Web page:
5 Keys to Refresh Your Musical Palette

 

Do you ever feel like you’re stuck in a rut when it comes to the music you listen to? Our musical preferences tend to follow certain predictable patterns. Most people prefer listening to genres of music they grew up with and it can be difficult to add a new style or genre to your listening repertoire. Whether your preferences lie towards modern music or older styles, I’d like to challenge you to broaden your musical landscape. New music isn’t automatically better than old music, just as old music isn’t automatically better than new. In fact, no matter what style of music you prefer, you’ll be doing your brain a favor by challenging yourself to appreciate something different. And it’s not as hard as you might think.

 

Some studies suggest that our musical preferences are largely determined by exposure. We enjoy what we listen to and we listen to what we enjoy. So how can you learn to like something new? Here are a few ways to start:

 

·          Schedule a music fast. Have you ever gone a week without listening to any music whatsoever? It’s not easy to do. But at the end of that week, you may be more open to trying something different.

·          Change genres. If you grew up listening to Beethoven and Bach, try adding an acapella men’s group like The King’s Singers to your playlist. If you prefer Broadway musicals, consider listening to some opera arias for a while. And if you love the old gospel songs, try listening to some modern sacred musicians like Ron Hamilton, the Herbster Evangelistic Team, or yours truly!

·          Change environment. If you normally listen to music on your earbuds, try switching to a stereo (or vice versa). Do you normally listen in your car? Put some new music into the CD player in your home. How about live performances? If you’ve never listened to a full orchestra at a live performance, you don’t know what you’re missing! Sometimes all it takes to appreciate a new style of music in a different way is changing your external circumstances.

·          Get other opinions. Ask 5 friends what their top 5 favorite songs are and listen to them, even if they are not your style. And don’t just listen to them one time—dedicate a day or even just a couple hours to each new style in order to get a feel for the new rhythms and harmonies you may be hearing.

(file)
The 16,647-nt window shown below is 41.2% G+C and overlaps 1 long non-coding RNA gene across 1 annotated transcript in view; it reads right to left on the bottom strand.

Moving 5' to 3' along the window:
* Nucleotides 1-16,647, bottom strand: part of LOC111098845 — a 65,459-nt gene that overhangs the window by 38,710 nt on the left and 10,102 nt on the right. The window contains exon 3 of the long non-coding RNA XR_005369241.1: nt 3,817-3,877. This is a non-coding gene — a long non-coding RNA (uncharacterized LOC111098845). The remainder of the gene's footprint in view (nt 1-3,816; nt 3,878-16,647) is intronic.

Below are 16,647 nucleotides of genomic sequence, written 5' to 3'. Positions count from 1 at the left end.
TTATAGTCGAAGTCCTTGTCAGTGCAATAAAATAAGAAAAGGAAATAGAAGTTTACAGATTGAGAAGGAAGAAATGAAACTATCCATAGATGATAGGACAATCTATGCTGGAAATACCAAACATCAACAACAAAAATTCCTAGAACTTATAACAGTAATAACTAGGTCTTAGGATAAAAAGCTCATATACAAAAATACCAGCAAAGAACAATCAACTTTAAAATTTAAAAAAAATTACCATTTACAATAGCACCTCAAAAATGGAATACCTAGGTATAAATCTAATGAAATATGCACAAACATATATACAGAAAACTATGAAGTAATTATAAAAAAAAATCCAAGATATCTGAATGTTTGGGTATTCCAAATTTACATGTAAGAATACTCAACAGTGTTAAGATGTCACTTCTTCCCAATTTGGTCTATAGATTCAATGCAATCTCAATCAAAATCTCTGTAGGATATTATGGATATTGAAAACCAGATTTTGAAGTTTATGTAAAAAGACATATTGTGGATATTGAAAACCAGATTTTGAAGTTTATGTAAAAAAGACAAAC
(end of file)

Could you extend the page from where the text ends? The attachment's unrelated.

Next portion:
·          Take a music appreciation class. If you’re really serious about learning to like different kinds of music, consider taking a class online or at your local community college. Music appreciation classes help you understand the development of music through the centuries and teach you how to listen to music with an educated ear.

 

Remember, it takes more than one exposure to learn to like something new. After 30 minutes to an hour of listening to new music, your brain will begin recognizing melodies and patterns, and you may find yourself humming along. That’s how preferences are born.

 

Music helps us connect with people. Anthropologists believe that a culture’s music is part of what holds that culture together. If that’s true, then as Christians seeking to reach many cultures with the gospel, we should learn to appreciate musical styles that may not be our first preference. Of course, all listening choices should be subjected to the principles of God’s Word. I’m not suggesting a pragmatic approach that says we must adopt the world’s music in order to win the world. However, as we broaden our range of enjoyment when it comes to music that meets biblical standards, we will be able to connect with people across multiple generations, ethnicities, and regions. And we may just develop new musical favorites at the same time.